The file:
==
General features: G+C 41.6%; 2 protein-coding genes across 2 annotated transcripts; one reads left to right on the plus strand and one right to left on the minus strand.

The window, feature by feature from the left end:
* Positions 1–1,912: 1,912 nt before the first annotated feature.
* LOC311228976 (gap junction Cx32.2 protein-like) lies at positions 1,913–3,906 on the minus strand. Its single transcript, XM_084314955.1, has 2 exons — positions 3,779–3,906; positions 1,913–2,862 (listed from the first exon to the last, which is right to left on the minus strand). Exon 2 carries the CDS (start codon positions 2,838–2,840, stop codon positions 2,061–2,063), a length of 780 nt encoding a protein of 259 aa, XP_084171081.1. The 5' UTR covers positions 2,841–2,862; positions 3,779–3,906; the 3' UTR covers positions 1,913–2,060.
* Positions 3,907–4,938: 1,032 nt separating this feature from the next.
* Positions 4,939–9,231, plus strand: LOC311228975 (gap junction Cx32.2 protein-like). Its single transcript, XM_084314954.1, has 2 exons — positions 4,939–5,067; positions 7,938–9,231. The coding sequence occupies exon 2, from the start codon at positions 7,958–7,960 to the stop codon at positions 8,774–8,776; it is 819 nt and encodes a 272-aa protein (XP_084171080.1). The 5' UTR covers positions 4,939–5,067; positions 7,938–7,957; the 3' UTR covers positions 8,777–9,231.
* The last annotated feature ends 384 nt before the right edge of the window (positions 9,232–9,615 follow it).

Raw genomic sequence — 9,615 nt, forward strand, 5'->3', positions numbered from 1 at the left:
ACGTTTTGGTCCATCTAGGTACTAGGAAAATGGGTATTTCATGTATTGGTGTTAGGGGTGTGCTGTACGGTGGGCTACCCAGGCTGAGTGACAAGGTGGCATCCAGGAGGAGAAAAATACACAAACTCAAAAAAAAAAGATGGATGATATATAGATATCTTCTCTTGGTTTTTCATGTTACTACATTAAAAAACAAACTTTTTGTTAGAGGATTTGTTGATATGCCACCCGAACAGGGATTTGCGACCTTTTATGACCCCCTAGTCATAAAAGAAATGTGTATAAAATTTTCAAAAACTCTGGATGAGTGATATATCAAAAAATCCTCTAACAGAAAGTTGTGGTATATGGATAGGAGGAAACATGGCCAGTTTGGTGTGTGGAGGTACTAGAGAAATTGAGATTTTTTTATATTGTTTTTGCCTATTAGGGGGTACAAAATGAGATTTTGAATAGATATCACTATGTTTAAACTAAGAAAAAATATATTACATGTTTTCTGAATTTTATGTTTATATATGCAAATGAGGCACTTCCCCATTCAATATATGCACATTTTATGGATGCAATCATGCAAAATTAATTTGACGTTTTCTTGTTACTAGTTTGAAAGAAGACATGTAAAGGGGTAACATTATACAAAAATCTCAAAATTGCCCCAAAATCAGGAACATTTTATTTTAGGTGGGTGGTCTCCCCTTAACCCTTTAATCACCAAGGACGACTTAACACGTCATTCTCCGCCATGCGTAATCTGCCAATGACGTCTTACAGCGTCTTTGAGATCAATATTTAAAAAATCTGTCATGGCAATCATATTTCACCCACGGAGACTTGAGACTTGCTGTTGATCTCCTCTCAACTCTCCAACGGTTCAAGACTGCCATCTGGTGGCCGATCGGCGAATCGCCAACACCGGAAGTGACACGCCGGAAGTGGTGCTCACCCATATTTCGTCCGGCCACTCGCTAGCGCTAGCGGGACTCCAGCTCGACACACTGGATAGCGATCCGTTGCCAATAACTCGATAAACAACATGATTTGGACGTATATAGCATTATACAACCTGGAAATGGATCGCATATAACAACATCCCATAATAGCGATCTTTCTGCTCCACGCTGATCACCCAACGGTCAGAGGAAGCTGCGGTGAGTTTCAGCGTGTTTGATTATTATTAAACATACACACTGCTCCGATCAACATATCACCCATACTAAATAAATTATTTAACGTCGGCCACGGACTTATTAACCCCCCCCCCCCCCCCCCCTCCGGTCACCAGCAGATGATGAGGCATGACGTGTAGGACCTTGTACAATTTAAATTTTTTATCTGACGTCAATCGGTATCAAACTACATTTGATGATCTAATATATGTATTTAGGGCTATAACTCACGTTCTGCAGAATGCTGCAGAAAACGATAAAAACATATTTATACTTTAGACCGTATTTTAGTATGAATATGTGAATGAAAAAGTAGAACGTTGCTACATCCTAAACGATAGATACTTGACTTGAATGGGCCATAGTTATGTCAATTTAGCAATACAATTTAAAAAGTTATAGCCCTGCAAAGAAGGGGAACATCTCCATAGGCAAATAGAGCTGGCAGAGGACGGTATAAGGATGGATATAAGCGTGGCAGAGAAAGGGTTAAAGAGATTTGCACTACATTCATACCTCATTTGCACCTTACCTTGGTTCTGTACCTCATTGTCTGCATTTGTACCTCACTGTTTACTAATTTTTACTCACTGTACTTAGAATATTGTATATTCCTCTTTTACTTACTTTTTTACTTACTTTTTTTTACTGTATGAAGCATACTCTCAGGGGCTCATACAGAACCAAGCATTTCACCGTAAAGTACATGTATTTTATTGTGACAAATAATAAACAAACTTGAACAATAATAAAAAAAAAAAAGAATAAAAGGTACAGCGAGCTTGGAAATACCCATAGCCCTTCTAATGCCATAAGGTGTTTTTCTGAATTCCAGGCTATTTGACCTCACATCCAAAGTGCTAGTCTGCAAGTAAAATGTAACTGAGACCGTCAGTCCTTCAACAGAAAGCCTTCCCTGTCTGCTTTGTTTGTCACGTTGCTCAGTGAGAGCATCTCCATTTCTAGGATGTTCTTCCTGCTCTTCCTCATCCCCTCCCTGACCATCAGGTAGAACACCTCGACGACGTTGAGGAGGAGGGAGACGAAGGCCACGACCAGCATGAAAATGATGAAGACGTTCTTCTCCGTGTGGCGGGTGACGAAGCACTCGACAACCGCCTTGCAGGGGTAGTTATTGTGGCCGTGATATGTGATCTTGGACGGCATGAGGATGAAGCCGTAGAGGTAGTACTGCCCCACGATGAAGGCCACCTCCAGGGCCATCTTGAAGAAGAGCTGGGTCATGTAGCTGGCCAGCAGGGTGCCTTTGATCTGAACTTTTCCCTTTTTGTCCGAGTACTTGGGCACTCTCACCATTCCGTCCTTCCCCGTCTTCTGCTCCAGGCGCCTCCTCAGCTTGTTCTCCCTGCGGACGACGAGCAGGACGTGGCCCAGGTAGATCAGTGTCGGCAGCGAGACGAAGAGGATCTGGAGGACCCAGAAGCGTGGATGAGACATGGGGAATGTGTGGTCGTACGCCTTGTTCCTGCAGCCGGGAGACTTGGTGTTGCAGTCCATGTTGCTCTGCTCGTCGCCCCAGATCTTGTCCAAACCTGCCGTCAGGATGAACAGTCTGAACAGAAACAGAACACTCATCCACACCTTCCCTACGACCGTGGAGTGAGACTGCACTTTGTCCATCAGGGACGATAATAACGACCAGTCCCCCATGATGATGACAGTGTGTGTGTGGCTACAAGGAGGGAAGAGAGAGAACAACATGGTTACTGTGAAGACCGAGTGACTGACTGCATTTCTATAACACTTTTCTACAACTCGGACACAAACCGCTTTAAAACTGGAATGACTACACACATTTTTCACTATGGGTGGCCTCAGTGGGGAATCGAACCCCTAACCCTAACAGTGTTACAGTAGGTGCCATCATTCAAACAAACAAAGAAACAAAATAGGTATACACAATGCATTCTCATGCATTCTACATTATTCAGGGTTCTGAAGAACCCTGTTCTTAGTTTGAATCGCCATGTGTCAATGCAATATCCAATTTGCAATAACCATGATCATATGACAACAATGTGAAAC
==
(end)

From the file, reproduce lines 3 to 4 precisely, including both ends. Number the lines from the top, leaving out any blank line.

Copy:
* Positions 1–1,912: 1,912 nt before the first annotated feature.
* LOC311228976 (gap junction Cx32.2 protein-like) lies at positions 1,913–3,906 on the minus strand. Its single transcript, XM_084314955.1, has 2 exons — positions 3,779–3,906; positions 1,913–2,862 (listed from the first exon to the last, which is right to left on the minus strand). Exon 2 carries the CDS (start codon positions 2,838–2,840, stop codon positions 2,061–2,063), a length of 780 nt encoding a protein of 259 aa, XP_084171081.1. The 5' UTR covers positions 2,841–2,862; positions 3,779–3,906; the 3' UTR covers positions 1,913–2,060.